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No teacher ratings
One big exception: Students would not be able to see teacher ratings, only the course ratings.
Prof. Will Durfee, who chairs the Faculty Senate leadership committee, said he knows that may disappoint many students. But according to university attorneys, the teacher evaluations are considered private data under state law, because they play a “significant role” in personnel decisions such as tenure and promotion.
Even so, Durfee said, he thinks the course ratings, based on hundreds of thousands of student evaluations, will be more useful than a handful of reviews on the Internet. “We can guarantee a much higher response rate.”
Nationally, the very idea of students rating professors has gotten some pushback. Last year, an essay in the Chronicle of Higher Education compared it to online bullying.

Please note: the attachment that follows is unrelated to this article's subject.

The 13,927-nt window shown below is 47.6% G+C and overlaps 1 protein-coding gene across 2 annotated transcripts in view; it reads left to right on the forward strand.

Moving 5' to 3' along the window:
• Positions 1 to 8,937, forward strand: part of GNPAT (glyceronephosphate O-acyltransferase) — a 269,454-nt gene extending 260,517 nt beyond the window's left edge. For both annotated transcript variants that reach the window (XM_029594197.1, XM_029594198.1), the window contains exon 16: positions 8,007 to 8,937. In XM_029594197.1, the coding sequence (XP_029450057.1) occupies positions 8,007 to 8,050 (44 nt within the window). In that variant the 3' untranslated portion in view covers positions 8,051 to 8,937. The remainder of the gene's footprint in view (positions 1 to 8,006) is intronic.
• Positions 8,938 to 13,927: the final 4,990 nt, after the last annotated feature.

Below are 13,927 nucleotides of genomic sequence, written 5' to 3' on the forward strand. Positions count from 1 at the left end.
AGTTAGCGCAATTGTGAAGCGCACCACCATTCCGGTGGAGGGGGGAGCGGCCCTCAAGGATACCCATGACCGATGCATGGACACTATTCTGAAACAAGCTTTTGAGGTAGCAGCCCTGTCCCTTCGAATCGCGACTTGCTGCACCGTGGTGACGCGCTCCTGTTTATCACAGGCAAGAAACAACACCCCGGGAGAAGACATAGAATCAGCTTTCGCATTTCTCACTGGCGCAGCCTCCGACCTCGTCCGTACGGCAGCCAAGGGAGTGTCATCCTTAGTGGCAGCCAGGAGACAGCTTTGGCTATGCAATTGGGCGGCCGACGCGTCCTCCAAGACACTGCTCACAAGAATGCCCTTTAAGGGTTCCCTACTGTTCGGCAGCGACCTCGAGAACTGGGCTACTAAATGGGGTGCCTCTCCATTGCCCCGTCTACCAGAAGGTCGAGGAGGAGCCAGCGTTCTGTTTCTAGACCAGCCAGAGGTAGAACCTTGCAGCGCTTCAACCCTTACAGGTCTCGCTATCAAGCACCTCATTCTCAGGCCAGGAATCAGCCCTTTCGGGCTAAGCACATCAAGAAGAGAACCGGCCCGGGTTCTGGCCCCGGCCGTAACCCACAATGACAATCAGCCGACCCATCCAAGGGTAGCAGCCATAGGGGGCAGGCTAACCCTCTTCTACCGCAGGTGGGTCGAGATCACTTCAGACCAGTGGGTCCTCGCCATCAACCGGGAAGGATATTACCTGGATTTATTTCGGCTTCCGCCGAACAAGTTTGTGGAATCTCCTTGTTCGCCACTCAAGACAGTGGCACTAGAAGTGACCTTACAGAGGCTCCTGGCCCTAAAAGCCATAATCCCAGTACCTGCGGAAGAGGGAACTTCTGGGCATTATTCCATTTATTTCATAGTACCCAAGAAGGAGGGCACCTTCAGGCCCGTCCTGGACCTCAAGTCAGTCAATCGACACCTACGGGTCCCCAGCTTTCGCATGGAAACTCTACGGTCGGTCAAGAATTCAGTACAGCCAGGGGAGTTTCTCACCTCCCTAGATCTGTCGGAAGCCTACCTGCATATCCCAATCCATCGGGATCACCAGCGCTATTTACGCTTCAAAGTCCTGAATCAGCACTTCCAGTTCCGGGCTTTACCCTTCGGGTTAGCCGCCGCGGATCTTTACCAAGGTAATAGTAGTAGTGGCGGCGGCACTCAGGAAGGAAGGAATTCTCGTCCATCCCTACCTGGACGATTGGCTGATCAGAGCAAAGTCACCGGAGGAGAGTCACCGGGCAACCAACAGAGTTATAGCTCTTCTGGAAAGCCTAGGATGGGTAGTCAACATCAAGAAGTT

“Teachers should evaluate the teaching skills of other teachers,” wrote Spurgeon Thompson, an English instructor at Fordham University. “Leaving it to students is almost absurd.”
Eva von Dassow, an associate professor of classical and Near Eastern studies at the U, says there’s always a risk that student reviews will be skewed. “The chances are that students who are doing poorly are likely to think the teacher’s doing poorly.”
But as a professor, developing a thick skin is part of the job, she said, and there seems to be little opposition among faculty members to the change.
For students, it’s a step in the right direction, says Ohren, a member of the student government. But even if the ratings are posted, he said, they won’t replace the time-tested practice of asking your friends.
“Word-of-mouth is always going to matter.”
Maura Lerner • 612-673-7384
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